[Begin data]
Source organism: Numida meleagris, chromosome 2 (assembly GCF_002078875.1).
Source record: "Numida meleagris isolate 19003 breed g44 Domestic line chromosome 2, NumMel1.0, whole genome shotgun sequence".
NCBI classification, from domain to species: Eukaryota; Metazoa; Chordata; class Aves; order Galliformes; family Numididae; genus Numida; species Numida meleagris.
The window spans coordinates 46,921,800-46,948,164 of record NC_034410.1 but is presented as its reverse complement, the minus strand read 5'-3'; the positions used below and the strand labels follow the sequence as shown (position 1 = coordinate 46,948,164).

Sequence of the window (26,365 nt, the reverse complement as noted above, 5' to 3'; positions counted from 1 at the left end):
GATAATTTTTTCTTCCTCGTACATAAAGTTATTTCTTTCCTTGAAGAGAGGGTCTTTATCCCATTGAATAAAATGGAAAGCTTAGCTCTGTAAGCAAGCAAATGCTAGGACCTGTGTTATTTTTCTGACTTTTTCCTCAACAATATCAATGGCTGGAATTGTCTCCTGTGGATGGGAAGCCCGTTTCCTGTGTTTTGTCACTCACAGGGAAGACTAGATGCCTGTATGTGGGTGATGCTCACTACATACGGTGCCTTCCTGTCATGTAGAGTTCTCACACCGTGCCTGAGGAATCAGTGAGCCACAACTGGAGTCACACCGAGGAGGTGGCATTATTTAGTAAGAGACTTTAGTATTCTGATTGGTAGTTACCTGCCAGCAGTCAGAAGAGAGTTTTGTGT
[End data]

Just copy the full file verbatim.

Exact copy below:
Source organism: Numida meleagris, chromosome 2 (assembly GCF_002078875.1).
Source record: "Numida meleagris isolate 19003 breed g44 Domestic line chromosome 2, NumMel1.0, whole genome shotgun sequence".
NCBI classification, from domain to species: Eukaryota; Metazoa; Chordata; class Aves; order Galliformes; family Numididae; genus Numida; species Numida meleagris.
The window spans coordinates 46,921,800-46,948,164 of record NC_034410.1 but is presented as its reverse complement, the minus strand read 5'-3'; the positions used below and the strand labels follow the sequence as shown (position 1 = coordinate 46,948,164).

Sequence of the window (26,365 nt, the reverse complement as noted above, 5' to 3'; positions counted from 1 at the left end):
GATAATTTTTTCTTCCTCGTACATAAAGTTATTTCTTTCCTTGAAGAGAGGGTCTTTATCCCATTGAATAAAATGGAAAGCTTAGCTCTGTAAGCAAGCAAATGCTAGGACCTGTGTTATTTTTCTGACTTTTTCCTCAACAATATCAATGGCTGGAATTGTCTCCTGTGGATGGGAAGCCCGTTTCCTGTGTTTTGTCACTCACAGGGAAGACTAGATGCCTGTATGTGGGTGATGCTCACTACATACGGTGCCTTCCTGTCATGTAGAGTTCTCACACCGTGCCTGAGGAATCAGTGAGCCACAACTGGAGTCACACCGAGGAGGTGGCATTATTTAGTAAGAGACTTTAGTATTCTGATTGGTAGTTACCTGCCAGCAGTCAGAAGAGAGTTTTGTGT